By statute, the decision of the medical review panel is limited to only one of three possible choices: (i) that the evidence demonstrates that the involved physician breached the standard of care, (ii) that the evidence demonstrates that the involved physician did not breach the standard of care, or (iii) that a question of fact exists bearing on the issue of liability which does not require expert opinion and therefore the medical review panel cannot render a decision.
What If The Panel Decides That The Doctor Breached The Standard Of Care?
Statistically speaking, a medical review panel in Louisiana only finds in favor of the patient and against the physician in only about 3-5% of the cases they review. That means that the physicians win most panels. Local physicians do not like to find against other local physicians. However, if the panel decides in favor of the patient, then the panel must determine whether the medical malpractice caused any damage to the patient.
What If The Panel Decides Against The Patient and In Favor Of The Doctor?
Most panels rule in favor of the defendant doctors. The panel opinion is committed to writing by the attorney chairman and is signed by all of the panel doctors. It is then sent to the patient or the patient's attorney. The patient then has 90 days to institute a lawsuit in State district court or the case will be barred by the statute of limitations.
What Is A Question Of Fact That Does Not Require A Decision By the Medical Review Panel?
If the evidence presented to the medical review panel presents conflicting facts - - i.e. like the doctor claims he examined the patient and the patient claims that the doctor did not examine her ,AND the records or other documentary evidence does not say whether the examination took place, the panel may decide that a question of fact exists which does not require their medical expertise to decide. In other words, a jury or judge will have to decide which party to believe. It does not require medical expertise to determine who to believe if both parties make conflicting assertions of fact. Generally, if the panel decides in this fashion, the answer to the fact question will determine if there is malpractice. For instance, if the doctor did not do the exam he committed malpractice. If he did the exam, he did not commit malpractice.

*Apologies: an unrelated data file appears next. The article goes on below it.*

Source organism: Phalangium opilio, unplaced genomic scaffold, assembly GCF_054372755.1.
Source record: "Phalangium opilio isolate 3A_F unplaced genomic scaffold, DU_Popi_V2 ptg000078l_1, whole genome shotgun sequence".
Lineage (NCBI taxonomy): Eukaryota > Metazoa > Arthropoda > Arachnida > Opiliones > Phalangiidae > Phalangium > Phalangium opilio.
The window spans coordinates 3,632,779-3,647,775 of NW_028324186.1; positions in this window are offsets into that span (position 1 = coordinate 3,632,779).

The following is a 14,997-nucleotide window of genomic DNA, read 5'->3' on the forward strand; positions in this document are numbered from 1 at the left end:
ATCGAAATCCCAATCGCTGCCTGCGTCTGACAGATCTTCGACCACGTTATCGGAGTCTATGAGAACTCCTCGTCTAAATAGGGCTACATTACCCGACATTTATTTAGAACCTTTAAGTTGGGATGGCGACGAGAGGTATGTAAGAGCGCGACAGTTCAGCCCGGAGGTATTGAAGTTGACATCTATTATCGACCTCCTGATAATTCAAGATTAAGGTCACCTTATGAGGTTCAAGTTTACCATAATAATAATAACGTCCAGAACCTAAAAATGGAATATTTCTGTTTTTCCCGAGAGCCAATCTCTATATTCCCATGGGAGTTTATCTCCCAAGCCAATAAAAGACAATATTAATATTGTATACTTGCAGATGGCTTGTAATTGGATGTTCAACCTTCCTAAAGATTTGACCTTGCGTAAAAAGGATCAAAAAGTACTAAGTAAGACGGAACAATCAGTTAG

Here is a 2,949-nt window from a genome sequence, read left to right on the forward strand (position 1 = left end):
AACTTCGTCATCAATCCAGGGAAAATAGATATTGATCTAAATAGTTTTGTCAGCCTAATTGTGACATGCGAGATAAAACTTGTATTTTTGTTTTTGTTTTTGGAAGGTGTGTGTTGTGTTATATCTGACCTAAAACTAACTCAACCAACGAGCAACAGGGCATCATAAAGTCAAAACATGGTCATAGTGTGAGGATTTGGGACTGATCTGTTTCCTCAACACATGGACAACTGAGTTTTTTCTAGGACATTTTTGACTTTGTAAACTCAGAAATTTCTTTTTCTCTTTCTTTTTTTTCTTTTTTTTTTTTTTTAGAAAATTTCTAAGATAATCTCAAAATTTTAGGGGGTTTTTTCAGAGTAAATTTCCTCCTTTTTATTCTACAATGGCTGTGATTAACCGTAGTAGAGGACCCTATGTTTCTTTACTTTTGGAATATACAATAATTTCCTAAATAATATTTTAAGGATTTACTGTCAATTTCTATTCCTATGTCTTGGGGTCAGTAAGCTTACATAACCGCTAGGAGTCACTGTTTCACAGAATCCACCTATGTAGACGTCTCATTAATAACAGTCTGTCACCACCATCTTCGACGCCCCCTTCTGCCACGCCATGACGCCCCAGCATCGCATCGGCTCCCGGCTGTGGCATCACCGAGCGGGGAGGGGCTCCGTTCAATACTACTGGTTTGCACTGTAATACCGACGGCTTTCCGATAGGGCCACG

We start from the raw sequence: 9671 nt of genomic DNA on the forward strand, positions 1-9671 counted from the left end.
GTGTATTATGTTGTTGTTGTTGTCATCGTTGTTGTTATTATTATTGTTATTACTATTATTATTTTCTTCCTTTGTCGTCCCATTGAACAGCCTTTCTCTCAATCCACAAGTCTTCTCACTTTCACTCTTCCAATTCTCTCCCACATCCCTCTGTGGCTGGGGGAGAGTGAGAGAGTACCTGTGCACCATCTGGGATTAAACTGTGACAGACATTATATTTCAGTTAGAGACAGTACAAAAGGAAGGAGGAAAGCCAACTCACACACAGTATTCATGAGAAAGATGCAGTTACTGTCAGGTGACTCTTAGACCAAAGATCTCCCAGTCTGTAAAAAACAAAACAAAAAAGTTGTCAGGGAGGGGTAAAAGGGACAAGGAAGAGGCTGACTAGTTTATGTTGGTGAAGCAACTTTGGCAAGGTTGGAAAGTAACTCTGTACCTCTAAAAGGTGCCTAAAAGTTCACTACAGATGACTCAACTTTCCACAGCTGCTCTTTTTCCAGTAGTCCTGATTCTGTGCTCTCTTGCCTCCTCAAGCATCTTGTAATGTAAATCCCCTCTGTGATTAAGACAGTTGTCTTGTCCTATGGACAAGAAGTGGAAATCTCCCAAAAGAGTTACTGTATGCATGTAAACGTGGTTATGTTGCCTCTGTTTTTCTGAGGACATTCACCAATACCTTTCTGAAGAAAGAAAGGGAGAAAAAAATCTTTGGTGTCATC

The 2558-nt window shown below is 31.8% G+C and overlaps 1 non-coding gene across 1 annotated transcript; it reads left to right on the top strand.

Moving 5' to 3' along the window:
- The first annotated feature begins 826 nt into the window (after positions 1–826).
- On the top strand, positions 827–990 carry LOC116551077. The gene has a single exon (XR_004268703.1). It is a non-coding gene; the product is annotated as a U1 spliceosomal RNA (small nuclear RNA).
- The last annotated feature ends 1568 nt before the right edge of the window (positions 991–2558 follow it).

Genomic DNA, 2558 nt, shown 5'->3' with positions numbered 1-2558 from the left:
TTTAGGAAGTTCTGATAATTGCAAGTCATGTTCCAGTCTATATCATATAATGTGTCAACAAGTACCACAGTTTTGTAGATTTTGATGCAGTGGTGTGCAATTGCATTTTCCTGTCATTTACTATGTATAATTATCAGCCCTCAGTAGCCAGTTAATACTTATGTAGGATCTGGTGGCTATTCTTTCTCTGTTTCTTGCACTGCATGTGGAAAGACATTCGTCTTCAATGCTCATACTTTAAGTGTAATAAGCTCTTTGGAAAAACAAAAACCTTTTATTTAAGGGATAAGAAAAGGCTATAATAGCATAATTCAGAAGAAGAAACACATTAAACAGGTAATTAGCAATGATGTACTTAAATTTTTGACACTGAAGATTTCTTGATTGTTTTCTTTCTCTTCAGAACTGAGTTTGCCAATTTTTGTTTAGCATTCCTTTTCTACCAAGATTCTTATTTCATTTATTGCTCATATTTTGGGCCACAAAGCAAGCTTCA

Regardless Of The Panel Decision, A Lawsuit Must Be Instituted Within 90 Days
Whether the medical review panel determined that there was malpractice or not, a lawsuit must be instituted in a State district court within 90 days from receipt of the panel opinion or the case will be barred by the statute of limitations. Once that suit is filed, the patient will have the burden of proving with expert testimony that medical malpractice occurred. The opinion of the medical review panel shall be admitted into evidence at any trial of the matter.
The Medical Review Panel and Trial
The written opinion of the medical review panel as well as the testimony of the physians sitting on the medical review panel are admissible at any trial of the case. The party who wins the medical review panel will generally call the panel members as witnesses at trial. The losing party must obtain the expert opinion of an outside physician expert to provide testimony for their case.